IC Hint square.pngMultiple criteria with different dependencies are supported. It is also possible to omit the dependency class restriction, so the closest object with the dependency property (ignoring the meta class) is used as dependency.
IC Hint square.pngA criterion property (like "MP_SECURITY_CLEARANCE" in our example) on the Dynamic Selective Items also has to appear on the Dynamic Selective List scope, because technically, an offline query is used in the background. It's recommended to read the details about Offline Queries to understand this.
IC Hint square.pngDependency objects are looked up in the parent hierarchy of the object with the DynSL property. The closest "ancestor" with the correct class and a matching property is chosen as dependency object (and its matching property as dependency property). If an object has multiple parents, there can be multiple closest matching dependency objects - this can lead to a larger amount of selectable items, because the results for all dependency objects are accumulated.

Releasing the ACM meta definitions

Now that we have configured everything, the ACM meta definitions can be released and the web service can be restarted.


Connect the mobile client to the web service you're using and log in. We want to see a root object "Department Alpha" and below it, the "InstanceWithDynSL". On the latter, you should be able to edit the property "LNK_WITH_DYN_SL". A selection dialog should appear, suggesting "Denise" and "Bob", but not "Hugo".

Bonus: Multi-value criterion

In our example, it turns out "Hugo" has connections to the top level management. He talks them into lowering the security clearance of "Department Alpha" to "B", hence allowing him to be on the team. But since "A" is higher than "B", "Denise" and "Bob" should also be cleared for access. How do we include both of them?

This can be done in two steps:

  • Change the security clearance requirement ("MP_REQUIREMENT") of "Department Alpha" to "A;B".
  • Change the IS_MULTI_VALUE_STRING property of the "SecurityClearanceCriterion" to True.

Now, after releasing the ACM meta definitions and restarting the web service, all items with security clearance levels "A" and "B" are possible choices and all of them should appear when editing "InstanceWithDynSL"'s property "LNK_WITH_DYN_SL".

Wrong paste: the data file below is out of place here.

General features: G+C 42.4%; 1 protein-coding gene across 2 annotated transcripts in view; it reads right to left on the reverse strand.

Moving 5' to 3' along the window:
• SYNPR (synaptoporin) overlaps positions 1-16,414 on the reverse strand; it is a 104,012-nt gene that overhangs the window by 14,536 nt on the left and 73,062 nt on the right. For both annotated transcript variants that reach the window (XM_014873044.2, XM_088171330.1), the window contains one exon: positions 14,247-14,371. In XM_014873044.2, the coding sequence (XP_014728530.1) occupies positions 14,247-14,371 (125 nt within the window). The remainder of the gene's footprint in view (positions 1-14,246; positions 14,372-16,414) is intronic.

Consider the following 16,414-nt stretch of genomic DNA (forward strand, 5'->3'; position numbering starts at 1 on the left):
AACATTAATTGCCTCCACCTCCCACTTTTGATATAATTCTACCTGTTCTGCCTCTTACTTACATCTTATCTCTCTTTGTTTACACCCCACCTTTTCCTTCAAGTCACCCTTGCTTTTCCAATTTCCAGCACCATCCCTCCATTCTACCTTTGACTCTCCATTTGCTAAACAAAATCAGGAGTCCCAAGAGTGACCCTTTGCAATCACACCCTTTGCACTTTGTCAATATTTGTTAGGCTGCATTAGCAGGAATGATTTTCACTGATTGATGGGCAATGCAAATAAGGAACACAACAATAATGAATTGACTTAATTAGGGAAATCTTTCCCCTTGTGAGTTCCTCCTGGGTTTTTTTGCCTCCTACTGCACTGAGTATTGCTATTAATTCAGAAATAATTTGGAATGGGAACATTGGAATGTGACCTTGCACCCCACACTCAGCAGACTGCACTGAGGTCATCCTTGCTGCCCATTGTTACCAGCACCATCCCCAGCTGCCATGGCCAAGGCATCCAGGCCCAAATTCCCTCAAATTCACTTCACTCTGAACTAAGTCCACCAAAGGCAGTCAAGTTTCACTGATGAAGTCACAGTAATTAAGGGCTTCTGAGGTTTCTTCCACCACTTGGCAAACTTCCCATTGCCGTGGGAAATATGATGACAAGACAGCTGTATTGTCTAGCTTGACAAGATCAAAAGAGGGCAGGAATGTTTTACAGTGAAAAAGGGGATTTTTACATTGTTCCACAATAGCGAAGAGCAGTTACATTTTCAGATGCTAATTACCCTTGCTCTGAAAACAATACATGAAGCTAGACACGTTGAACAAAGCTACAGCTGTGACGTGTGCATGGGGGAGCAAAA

IC Hint square.pngThe multi-value string criterion can be thought of as linking multiple criteria with an "OR" disjunction. If you have multiple regular criteria, all of them must match for a selective item to be accepted as a possible item. But only one of the comma-separated values of a multi-value criterion needs to fit for it to match!

More possibilities

You can configure Dynamic Selective Lists to allow much more complex scenarios. For example, you can remove the restriction for the dependency class on the criterion. You can define the target object as the dependency object, too, so it depends on a different property of itself. You can even specify multiple criteria, potentially with different dependency objects. It is also possible to define multiple properties with dynamic selective lists depending on each other successively.

Known issue workaround: Not ignoring NULL criteria doesn't work

One of the features of DynSL is to specify a criterion with the dependency value NULL that should only yield items with the criterion property value NULL (instead of just yielding every result). This can be achieved by setting the criterion's "IGNORE_NULL" property to False and the dependency property value to NULL.

Or rather, it should be achieved that way; there is a bug on the WinX client in version 4, which basically always ignores null values no matter the criterion configuration. Fortunately, there's a workaround:

If you override the dependency property in customizing programmatically, so it always returns any value definitely never occurring "in the wild" instead of NULL, and do the same for the item's criterion property, you achieve the desired result. We're working on fixing the bug, but in the meantime this should help you work around it.

// do this for both the dependency property as well as the item's criterion property
var val = base.MY_PROPERTY;
return val ?? "NULL"; // this is the same as saying, 'If the value is not null, use it. Else, use whatever I wrote after the "??" operator'

Why does this work? Currently, the client handles NULL values differently than regular values (ignoring them, basically). However, with the above code you're changing a NULL into a regular value, so there's no extra behavior.

See also